Even if you do buy this material, however, you should also measure spike recoveries. The spikes should be added before the sample digestion–extraction.
What would be the best overall method for measuring total inorganic arsenic, including the digestion and other sample preparation steps?
Tyson: If you are not interested in differentiating between arsenite and arsenate, try a procedure in which peroxide is a component of the extraction reagents. Grind to less than 200 μm and do not exclude any particles by sieving. Heat under pressure. Degrade the starch with trifluoracetic acid and centrifuge (filtration not needed). Then select a high performance liquid chromatography (HPLC) procedure in which arsenate is eluted first, so that you are not waiting for the other components to be eluted first. Use isocratic elution, but investigate the effect of increasing the temperature (if you can).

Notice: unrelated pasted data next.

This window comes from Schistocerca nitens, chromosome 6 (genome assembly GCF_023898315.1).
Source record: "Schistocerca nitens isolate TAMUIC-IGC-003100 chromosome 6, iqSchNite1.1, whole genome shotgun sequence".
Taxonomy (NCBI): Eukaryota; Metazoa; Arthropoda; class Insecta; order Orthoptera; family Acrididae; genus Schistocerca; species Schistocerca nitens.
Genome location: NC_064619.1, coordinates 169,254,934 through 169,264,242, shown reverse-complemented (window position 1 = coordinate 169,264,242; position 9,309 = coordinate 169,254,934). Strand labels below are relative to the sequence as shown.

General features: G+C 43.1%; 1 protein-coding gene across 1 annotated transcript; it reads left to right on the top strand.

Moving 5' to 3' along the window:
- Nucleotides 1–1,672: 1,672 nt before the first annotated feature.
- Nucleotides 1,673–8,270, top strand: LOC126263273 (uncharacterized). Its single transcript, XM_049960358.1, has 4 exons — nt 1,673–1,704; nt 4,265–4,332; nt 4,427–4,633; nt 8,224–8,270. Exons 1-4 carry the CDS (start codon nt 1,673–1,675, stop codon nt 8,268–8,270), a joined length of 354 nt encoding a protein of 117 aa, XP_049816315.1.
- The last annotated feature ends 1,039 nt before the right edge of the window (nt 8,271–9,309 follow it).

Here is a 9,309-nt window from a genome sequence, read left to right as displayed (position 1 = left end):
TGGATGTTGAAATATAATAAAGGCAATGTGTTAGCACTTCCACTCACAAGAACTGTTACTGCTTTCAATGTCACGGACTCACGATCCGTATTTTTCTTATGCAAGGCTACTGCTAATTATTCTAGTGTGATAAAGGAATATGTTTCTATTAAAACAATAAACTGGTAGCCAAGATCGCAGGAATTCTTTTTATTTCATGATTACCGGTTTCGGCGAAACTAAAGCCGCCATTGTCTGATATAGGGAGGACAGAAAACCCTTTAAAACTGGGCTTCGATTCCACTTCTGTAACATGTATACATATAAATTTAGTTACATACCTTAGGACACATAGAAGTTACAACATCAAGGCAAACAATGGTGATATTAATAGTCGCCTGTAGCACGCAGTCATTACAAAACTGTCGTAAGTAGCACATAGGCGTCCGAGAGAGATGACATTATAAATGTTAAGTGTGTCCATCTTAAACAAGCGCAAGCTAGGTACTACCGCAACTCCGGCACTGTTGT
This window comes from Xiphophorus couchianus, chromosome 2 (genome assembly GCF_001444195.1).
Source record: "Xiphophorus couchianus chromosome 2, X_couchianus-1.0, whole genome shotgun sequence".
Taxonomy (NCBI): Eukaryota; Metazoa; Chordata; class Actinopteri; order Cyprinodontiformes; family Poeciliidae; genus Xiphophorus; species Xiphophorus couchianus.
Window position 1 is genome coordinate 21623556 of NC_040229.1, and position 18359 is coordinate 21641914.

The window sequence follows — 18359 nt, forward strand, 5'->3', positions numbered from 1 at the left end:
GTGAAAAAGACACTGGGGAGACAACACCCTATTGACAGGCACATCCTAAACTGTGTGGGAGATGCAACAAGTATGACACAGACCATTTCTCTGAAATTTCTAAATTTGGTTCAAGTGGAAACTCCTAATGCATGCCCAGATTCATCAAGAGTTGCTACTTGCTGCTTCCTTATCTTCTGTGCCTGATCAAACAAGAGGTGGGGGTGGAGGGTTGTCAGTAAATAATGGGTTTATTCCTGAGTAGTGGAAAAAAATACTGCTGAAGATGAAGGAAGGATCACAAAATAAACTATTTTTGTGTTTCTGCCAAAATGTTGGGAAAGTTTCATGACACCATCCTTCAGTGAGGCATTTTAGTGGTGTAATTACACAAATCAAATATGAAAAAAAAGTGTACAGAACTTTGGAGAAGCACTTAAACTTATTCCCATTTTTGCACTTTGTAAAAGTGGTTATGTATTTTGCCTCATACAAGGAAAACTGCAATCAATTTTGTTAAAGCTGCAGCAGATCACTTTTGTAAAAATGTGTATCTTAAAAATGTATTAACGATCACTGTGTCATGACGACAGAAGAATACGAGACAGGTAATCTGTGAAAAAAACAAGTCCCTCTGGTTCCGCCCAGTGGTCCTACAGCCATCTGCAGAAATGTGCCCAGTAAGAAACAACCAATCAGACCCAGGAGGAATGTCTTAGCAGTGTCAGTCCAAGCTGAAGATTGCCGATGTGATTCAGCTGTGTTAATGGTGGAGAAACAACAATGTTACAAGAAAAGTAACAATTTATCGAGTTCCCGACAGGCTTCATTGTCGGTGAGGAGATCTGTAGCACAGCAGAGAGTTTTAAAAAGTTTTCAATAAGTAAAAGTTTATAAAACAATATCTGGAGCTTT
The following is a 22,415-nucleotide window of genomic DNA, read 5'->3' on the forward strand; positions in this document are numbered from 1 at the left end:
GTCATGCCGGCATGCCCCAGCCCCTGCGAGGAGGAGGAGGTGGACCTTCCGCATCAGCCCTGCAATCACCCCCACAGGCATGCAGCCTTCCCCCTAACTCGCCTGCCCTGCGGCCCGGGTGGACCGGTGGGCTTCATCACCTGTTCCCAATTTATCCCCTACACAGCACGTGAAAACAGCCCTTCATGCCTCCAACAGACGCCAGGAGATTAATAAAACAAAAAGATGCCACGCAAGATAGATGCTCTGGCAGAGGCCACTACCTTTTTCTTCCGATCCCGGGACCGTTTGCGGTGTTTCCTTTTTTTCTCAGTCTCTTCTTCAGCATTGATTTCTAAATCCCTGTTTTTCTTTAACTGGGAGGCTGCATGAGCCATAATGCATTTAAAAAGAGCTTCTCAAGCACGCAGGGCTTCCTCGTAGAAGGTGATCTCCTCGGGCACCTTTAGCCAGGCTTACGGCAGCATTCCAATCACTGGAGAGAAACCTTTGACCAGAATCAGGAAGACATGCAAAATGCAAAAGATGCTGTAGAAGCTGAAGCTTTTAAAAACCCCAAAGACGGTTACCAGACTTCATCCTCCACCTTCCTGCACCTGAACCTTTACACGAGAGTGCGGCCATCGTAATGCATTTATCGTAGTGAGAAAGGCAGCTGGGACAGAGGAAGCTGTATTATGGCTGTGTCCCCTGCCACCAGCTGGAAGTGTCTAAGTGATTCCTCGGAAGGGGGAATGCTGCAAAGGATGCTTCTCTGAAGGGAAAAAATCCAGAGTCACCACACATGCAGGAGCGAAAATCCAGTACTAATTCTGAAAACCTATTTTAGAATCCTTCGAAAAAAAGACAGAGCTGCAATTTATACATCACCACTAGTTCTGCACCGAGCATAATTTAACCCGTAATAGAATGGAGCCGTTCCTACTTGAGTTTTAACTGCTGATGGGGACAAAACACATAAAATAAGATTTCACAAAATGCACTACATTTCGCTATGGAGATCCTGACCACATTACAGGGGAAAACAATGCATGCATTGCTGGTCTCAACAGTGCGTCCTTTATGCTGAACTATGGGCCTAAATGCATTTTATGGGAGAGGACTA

Could you describe the interface between the liquid chromatography (LC) and the inductively coupled plasma (ICP) instruments?
Tyson: Typically, all that is needed to connect these two instruments is an appropriate length of PEEK tubing. The flow rate of most LC separations is compatible with that of conventional ICP nebulizers, so the column eluent can be delivered directly to the ICP nebulizer. We have used miniature spray chambers in the past in an effort to minimize extracolumn broadening, but the effects are relatively minor and currently we use the standard nebulizers and spray chambers that come with our ICP instrument.
Can you please explain why gradient elution is a problem? I am using ion chromatography (IC).